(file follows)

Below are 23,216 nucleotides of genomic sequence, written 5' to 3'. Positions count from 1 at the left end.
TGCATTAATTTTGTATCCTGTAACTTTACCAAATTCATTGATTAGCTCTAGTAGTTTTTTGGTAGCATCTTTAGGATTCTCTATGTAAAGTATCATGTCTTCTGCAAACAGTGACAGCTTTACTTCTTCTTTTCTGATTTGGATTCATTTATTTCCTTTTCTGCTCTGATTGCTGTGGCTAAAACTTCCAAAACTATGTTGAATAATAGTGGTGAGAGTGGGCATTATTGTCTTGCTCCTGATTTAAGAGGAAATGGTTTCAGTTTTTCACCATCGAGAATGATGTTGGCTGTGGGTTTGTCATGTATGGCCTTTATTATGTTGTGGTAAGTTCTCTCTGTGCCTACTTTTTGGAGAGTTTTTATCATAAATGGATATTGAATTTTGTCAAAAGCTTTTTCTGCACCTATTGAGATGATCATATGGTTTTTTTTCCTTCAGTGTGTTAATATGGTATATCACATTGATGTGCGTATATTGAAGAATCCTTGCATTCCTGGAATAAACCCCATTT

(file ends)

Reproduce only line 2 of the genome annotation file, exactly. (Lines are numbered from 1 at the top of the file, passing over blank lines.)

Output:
TGCATTAATTTTGTATCCTGTAACTTTACCAAATTCATTGATTAGCTCTAGTAGTTTTTTGGTAGCATCTTTAGGATTCTCTATGTAAAGTATCATGTCTTCTGCAAACAGTGACAGCTTTACTTCTTCTTTTCTGATTTGGATTCATTTATTTCCTTTTCTGCTCTGATTGCTGTGGCTAAAACTTCCAAAACTATGTTGAATAATAGTGGTGAGAGTGGGCATTATTGTCTTGCTCCTGATTTAAGAGGAAATGGTTTCAGTTTTTCACCATCGAGAATGATGTTGGCTGTGGGTTTGTCATGTATGGCCTTTATTATGTTGTGGTAAGTTCTCTCTGTGCCTACTTTTTGGAGAGTTTTTATCATAAATGGATATTGAATTTTGTCAAAAGCTTTTTCTGCACCTATTGAGATGATCATATGGTTTTTTTTCCTTCAGTGTGTTAATATGGTATATCACATTGATGTGCGTATATTGAAGAATCCTTGCATTCCTGGAATAAACCCCATTT